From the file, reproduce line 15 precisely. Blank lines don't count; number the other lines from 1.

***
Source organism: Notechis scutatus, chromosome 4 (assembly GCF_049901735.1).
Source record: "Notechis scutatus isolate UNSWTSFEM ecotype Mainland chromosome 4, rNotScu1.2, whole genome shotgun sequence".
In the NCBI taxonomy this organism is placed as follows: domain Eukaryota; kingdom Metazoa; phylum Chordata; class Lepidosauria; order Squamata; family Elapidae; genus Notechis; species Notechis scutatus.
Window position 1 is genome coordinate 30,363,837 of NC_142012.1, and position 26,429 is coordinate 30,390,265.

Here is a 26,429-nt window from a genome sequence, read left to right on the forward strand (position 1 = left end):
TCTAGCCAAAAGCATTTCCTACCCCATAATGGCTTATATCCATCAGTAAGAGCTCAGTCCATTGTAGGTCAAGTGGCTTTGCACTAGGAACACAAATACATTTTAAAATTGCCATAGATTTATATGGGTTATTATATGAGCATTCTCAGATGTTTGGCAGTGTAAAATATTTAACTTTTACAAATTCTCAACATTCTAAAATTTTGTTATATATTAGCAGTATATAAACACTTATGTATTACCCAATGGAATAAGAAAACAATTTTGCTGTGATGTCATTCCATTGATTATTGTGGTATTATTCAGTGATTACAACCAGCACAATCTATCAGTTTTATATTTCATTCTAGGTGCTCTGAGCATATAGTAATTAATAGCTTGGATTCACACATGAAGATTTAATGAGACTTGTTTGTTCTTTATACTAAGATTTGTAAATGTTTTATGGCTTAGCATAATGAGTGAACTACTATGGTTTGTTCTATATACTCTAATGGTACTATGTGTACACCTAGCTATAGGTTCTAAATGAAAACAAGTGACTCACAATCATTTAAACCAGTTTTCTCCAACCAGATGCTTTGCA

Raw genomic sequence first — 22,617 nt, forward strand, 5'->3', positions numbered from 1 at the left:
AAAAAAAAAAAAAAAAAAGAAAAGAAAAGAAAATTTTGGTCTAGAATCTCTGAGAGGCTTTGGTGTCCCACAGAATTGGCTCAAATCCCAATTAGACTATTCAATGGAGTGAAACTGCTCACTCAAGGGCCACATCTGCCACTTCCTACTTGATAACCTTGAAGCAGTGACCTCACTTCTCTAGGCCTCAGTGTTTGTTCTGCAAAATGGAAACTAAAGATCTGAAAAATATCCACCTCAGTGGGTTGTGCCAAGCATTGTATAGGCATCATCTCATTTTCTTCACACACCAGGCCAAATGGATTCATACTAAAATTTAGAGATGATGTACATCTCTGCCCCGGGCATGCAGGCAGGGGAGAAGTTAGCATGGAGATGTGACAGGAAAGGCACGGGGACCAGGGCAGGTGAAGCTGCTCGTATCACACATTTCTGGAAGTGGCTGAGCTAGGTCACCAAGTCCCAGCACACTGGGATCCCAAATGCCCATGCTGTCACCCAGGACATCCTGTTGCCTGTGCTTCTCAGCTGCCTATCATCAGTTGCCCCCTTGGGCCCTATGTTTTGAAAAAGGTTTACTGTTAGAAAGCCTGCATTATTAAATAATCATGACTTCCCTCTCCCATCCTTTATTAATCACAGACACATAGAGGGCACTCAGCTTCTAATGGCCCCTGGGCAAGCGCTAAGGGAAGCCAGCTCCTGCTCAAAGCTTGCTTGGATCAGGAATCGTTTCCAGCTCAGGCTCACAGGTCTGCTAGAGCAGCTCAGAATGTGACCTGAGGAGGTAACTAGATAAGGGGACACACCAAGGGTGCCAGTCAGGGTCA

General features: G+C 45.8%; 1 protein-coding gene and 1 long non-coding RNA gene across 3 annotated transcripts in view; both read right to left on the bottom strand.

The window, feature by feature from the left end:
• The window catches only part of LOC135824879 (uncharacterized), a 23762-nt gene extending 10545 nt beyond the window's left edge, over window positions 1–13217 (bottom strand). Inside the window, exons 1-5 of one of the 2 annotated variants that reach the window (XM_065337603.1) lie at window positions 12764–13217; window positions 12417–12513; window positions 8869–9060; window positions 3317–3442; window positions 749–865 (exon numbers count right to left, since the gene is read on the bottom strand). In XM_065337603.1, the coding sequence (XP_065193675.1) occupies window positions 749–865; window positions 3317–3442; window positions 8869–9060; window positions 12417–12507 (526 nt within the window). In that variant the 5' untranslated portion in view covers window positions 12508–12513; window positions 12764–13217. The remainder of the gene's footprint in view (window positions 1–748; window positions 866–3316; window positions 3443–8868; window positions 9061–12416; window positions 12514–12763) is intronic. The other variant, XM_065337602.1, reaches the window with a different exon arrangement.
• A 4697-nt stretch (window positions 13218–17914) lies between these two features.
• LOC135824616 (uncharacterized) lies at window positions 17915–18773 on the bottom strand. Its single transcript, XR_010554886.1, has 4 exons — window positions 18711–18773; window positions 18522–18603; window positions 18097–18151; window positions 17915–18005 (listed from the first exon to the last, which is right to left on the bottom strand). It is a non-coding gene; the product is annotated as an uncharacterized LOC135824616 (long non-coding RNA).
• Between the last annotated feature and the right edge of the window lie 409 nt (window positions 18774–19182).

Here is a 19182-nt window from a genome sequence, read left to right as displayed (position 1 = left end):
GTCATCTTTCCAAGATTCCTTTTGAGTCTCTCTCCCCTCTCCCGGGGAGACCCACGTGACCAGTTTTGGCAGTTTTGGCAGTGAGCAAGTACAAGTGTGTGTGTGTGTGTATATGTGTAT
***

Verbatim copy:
Here is a 19182-nt window from a genome sequence, read left to right as displayed (position 1 = left end):